A rebel leader deepened the crisis in eastern Uzbekistan by announcing an Islamic uprising in his border town, as diplomats and U.N. officials toured the eastern city of Andijan under government escort Wednesday to investigate widely differing accounts of recent bloodshed.
The government of President Islam Karimov quickly shrugged off Bakhtiyor Rakhimov's claims as "nonsense," but the rebel leader asserted that his forces controlled Korasuv, a town of 20,000 on the Kyrgyz border, and were ready to fight any government troops that came to crush his rebellion.
It remained unclear how many people Rakhimov commanded.
"We will be building an Islamic state here in accordance with the Quran," Rakhimov said in an interview with The Associated Press. "People are tired of slavery."
Uzbek Interior Minister Zakir Almatov belittled the militant leader's claims.
"It's all sheer nonsense, everything is normal there," he said when asked whether the government would move against the insurgents in Korasuv. "If anything had happened there, I already would have been there."
The uprising in Korasuv began with attacks on police and government posts on Saturday, a day after the region exploded in unrest with thousands of protesters taking to the streets in Uzbekistan's fourth-largest city, Andijan, in a rage over the trial of 23 Muslims and complaints of economic hardship.
Troops loyal to Karimov's government put down the protest Friday in Andijan and reportedly did the same in another town, Pakhtabad, over the weekend.
Accounts have varied greatly on the death toll so far, with the government citing 169 dead in Andijan, and opposition activists citing more than 700 dead - more than 500 in Andijan and about 200 in Pakhtabad - most of them civilians.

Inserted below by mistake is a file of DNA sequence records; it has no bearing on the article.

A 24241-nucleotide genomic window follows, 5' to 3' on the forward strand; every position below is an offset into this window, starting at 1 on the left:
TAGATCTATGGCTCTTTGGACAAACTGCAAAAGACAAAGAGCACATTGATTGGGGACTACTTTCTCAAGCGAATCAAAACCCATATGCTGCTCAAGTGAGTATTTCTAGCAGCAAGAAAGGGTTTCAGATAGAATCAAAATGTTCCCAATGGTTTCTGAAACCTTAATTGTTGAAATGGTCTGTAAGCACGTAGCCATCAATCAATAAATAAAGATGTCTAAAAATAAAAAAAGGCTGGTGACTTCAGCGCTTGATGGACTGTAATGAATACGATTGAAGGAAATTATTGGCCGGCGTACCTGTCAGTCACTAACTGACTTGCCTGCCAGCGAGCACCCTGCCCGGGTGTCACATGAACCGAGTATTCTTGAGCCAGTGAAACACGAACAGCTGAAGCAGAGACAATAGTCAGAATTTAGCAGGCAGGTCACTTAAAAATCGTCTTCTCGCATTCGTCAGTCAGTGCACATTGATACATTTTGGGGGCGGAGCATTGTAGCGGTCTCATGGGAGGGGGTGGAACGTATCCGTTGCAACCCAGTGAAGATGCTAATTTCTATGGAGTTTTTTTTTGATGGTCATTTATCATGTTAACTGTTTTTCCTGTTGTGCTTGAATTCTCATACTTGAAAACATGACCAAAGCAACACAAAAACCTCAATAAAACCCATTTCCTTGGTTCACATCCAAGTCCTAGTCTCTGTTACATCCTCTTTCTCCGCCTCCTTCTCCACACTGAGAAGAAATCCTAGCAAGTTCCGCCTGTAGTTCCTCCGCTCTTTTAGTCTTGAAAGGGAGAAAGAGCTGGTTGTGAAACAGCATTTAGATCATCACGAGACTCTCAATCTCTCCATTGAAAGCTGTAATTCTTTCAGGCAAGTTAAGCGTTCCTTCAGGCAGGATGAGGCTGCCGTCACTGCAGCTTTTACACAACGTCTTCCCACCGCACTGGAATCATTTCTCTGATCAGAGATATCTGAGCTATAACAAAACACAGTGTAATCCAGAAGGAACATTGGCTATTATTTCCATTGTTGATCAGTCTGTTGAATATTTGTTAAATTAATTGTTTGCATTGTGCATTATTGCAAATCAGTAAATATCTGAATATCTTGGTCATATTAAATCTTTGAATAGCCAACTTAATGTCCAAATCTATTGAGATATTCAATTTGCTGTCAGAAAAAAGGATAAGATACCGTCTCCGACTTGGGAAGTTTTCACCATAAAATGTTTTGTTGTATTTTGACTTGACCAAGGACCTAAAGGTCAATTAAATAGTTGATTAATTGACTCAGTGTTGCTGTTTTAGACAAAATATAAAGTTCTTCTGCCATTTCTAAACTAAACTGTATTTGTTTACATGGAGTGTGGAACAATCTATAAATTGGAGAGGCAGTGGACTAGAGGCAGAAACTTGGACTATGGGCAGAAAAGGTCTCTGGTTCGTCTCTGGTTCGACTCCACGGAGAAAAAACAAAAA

Karimov's government has blamed all of the unrest on militants and has denied that troops fired on any civilians, though an AP reporter saw troops opening fire on protesters in Andijan on Friday.
U.N. officials on Wednesday toured Andijan's regional emergency hospital, which was treating 106 people wounded in the riots. Valikhan Khakimov, the head of the regional health department, said that 72 of them were civilians and 34 were law enforcement officials.
He said six other patients had been transferred to a nearby military hospital, but declined to give the overall figure of people wounded in Andijan violence.
Outside the hospital, about 30 patients' relatives crowded the gates, asking for information and trying to hand over letters and food. They weren't allowed inside the hospital, which was swarming with troops toting Kalashnikov assault rifles and plainclothes security agents.
"They don't let us in, they don't explain anything, they just say no," said Khamid Fazliddinov, 45, who hasn't seen his wounded son for five days.
In response to a request by Britain and others, Uzbek authorities allowed a visit to Andijan by a group of 35 diplomats and 30 journalists, who arrived Wednesday on a government-organized flight.
"It's really important to see what the government has to tell us," U.S. Ambassador Jon Purnell said.
The group, traveling under police escort, toured a prison and an administrative building that were seized by militants during Friday's violence.
"The goal of the trip is to disavow media allegations that didn't correspond to reality," said Uzbek Deputy Foreign Minister Ilkhom Nematov.
Authorities did not allow the visitors to roam freely, citing security concerns, and showed them local residents who backed the official version of events. One of them, Tursunbai Rustamov, said he was proud of his son, a police officer, who was killed by militants.
Khakimov, the local health official, said the casualties included three medical workers killed when their ambulance was fired upon during the violence. He said the driver was wounded, but didn't specify where the bullets came from.
State television previously reported that militants had fired on the ambulance.
Nigara Khidoyatova, head of the unregistered opposition Free Peasants Party, has said that her party reached its figure of 745 killed in Andijan and Pakhtabad by speaking to relatives of the missing.
Karimov dismissed Khidoyatova's claim, saying she "needs psychiatric treatment," but she stuck to her claim Wednesday, promising to reveal the list soon.
U.S. Secretary of State Condoleezza Rice on Tuesday appealed to Uzbekistan to open up its political system and said that innocent people had lost their lives and "that is always a cause for concern."
BURT HERMAN, Associated Press Writer
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